Describing Tim Morris as an artist is painting him with broad strokes, and that’s the way he likes it.
Morris, 76, sat in the ballroom of the Conway Senior Wellness and Activity Center’s new location, holding a slim paintbrush in his right hand, brushing and dabbing imaginary paint on the table as he talked.
A retired University of Central Arkansas art professor, Morris was taking a break from painting a mural in the former event-center lobby last week as employees and delivery people whizzed around getting ready for the senior center’s grand opening.
“It evolved into an Arkansas landscape and indoor courtyard,” Morris said of his work as he looked at the walls.
Morris is known to many of his fellow Conway residents as the guy who painted Toad Suck Square.
It was his idea 33 years ago to paint the Toad Suck Daze logo at Front and Oak streets in downtown Conway. He served on the original committee when the festival was held on the Arkansas River.
“I said, ‘What about let’s do a painting in the middle of the street?’ I painted it for 26 years,” he said, often enlisting help from UCA students.
“I’d crawl around there and lean over and paint it. There are ways to do it right. Even though it was on the street, I wanted it to look like a nice graphic design. I think they’re carrying it on well,” he said.
“One year [the street department] blacktopped it, and we totally lost it,” he said. Morris said he was driving through downtown Conway and realized, gulp, “It’s gone.”
“In Conway, so many people say, ‘Oh, I know you — you paint the toad. I don’t deny that, and I don’t want to lose that connection, but I’m more than a toad painter,” Morris said, laughing softly. “You don’t want to carry around a portfolio all the time; I’m not that kind of person.”
Morris also painted the first two murals that appeared on buildings in downtown Conway, he said.
The first was through an Arkansas Arts Council grant. Morris said some buildings had been torn down, so he painted facades from old stores on the exposed side of a Front Street building. At that time, it was a hardware and paint store, later it was Marty Sikes Photography studio and, most recently, a clothing store, which has closed.
“The was my first claim to fame,” he said.
That first mural has been painted over with Toad Suck Daze scenes. The other mural is still visible on a wall by a parking lot at Main and Chestnut streets.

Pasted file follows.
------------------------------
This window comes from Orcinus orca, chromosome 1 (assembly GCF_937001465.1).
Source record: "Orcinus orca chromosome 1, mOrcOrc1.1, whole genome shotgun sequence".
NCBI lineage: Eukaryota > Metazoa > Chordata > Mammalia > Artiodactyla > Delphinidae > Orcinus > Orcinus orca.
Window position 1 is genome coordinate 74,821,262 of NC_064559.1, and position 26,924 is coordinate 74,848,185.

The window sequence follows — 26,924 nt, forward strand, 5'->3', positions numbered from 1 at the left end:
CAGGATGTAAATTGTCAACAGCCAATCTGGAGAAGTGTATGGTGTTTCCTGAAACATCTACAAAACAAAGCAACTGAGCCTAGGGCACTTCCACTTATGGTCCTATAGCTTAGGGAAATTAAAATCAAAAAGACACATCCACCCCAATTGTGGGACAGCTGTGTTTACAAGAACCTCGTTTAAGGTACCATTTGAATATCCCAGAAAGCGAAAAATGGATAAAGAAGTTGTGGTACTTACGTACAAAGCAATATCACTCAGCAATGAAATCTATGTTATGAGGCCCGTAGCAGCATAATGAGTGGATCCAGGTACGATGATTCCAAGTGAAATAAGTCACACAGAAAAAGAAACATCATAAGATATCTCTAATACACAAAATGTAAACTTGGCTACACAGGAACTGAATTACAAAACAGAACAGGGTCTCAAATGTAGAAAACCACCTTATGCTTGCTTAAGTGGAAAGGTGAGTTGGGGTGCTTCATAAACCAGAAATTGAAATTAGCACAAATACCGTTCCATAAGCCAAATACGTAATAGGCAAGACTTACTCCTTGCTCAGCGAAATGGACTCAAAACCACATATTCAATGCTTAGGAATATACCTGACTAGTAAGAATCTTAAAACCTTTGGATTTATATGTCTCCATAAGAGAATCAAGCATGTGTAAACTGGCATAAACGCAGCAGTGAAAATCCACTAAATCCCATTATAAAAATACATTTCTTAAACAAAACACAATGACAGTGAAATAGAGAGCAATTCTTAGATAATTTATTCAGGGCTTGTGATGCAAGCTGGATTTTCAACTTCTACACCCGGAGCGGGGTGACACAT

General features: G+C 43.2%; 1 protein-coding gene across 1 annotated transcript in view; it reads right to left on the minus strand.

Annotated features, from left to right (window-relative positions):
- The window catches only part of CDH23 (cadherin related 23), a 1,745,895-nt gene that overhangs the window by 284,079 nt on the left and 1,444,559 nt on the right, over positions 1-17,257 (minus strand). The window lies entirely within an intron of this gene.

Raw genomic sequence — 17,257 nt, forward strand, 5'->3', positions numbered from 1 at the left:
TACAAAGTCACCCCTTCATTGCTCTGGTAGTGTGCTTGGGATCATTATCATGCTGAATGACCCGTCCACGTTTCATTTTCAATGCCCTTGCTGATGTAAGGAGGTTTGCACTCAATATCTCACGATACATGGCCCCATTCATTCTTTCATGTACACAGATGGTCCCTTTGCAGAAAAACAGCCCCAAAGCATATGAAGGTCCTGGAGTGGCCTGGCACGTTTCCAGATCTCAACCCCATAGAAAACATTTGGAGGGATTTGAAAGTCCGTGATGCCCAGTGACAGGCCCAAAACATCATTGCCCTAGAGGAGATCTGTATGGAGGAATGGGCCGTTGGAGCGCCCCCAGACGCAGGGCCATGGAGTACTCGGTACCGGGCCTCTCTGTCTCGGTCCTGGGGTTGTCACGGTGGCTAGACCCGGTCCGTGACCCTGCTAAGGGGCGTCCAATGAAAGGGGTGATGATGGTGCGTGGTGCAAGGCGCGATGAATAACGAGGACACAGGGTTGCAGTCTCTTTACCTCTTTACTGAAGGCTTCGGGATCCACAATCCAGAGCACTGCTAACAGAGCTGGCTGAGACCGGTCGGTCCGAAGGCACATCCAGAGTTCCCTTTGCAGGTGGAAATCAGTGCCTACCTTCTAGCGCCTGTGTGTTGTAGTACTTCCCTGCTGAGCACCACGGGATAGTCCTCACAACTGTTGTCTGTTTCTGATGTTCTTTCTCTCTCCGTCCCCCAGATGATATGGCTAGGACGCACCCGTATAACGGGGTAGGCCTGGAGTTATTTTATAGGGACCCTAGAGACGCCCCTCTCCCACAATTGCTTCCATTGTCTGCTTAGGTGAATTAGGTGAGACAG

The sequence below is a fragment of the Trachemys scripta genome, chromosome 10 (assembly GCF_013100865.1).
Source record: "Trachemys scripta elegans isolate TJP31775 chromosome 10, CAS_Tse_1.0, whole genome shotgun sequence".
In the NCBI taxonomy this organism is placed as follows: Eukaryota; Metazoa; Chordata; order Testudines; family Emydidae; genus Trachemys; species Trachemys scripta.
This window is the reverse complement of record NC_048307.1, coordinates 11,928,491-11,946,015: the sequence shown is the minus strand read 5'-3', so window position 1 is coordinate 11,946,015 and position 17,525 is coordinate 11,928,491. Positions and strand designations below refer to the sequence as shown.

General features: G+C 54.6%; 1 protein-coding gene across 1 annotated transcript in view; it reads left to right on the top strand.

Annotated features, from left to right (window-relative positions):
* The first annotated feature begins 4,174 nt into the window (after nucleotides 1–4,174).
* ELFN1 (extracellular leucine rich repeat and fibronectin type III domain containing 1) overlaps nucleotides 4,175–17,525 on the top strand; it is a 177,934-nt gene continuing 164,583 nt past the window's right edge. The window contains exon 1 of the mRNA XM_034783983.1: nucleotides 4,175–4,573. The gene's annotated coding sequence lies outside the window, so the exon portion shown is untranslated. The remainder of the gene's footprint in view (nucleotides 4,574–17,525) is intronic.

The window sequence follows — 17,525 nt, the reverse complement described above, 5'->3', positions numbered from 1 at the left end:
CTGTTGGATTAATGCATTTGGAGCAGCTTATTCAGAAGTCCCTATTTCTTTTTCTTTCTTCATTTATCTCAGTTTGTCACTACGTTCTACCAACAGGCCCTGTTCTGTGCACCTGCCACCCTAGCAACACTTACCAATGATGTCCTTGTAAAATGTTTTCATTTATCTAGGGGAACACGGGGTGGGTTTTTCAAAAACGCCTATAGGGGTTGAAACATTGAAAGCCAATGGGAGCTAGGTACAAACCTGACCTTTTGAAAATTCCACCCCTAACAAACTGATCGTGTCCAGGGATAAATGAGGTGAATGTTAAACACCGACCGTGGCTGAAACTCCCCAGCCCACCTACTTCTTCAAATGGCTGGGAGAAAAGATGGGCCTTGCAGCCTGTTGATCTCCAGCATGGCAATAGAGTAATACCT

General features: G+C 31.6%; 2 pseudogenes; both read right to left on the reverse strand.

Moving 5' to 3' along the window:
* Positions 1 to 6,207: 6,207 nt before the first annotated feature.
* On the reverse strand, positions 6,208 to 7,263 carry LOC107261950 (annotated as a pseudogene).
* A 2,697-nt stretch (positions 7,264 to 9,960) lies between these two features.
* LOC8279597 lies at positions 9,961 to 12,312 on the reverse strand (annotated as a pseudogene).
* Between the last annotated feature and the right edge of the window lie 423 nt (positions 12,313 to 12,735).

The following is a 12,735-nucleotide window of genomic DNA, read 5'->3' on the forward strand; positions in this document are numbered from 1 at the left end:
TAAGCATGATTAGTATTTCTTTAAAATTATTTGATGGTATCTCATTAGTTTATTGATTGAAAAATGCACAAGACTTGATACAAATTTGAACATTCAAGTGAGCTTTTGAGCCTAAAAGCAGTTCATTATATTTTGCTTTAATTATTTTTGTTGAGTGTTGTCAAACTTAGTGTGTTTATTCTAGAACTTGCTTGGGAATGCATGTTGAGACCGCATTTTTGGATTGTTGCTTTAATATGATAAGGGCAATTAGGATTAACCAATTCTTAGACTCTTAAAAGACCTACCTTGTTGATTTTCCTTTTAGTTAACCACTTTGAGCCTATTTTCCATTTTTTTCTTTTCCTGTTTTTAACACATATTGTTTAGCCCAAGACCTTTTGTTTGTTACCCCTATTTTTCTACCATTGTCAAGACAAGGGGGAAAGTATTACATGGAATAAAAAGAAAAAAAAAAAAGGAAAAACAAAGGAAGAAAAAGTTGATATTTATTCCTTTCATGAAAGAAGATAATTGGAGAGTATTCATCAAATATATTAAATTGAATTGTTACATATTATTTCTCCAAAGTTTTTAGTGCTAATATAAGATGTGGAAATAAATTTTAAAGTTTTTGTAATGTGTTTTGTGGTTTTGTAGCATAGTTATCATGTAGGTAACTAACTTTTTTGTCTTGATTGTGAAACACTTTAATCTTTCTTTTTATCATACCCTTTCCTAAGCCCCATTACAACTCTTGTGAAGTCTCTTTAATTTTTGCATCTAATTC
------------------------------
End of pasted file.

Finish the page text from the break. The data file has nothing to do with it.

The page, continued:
“It’s fading. I wish they’d ask for it to be restored,” he said.
Morris’ beginnings as an artist developed in Vernon, Texas, where he grew up. His mother was a housekeeper and a waitress, he said; his father was a house painter. When Morris was in high school, he helped his dad paint houses.
“I told my dad I didn’t want to work hard like he did, so I picked up small brushes,” he said.
In seventh grade, Morris won a fire-prevention poster contest. “That kind of kick-started it,” he said of his interest in painting.
Morris said he didn’t do as well academically as he wanted in high school, and he wasn’t the jock, but he found his niche in painting.
“I began to blossom and have a personality,” he said. “I became the artist of our school. I did murals in the library and in English class and sets for the plays.”
He went to a junior college in Sacramento, California, then Bob Jones University in South Carolina, where he got a bachelor’s degree in art education and earned a master’s in the same area.
He stayed on for two years as a graduate assistant and was art director for the Unusual Films Department — yes, that’s what it was called — and worked on three feature-length Christian films.
“I was art director, makeup artist, set designer. I got some wonderful training, and all that translates here,” he said, pointing to the mural in the lobby.
Katheryn Stenholm, the director, “was just a fabulous woman,” he said.
“Working on sets, they had to look good up close, and they had to look good at a distance. It was just fabulous training.”
The movies were Flame in the Wind, Red Runs the River and Sheffey.
“I got to go to NBC and New York, and I went to Hollywood and met with Bud Westmore, the makeup artist, learning the techniques of doing prosthetics,” Morris said. “I got to be on the set when they were filming New York, New York with Liza Minnelli. I saw her in the makeup room when he was working on her.”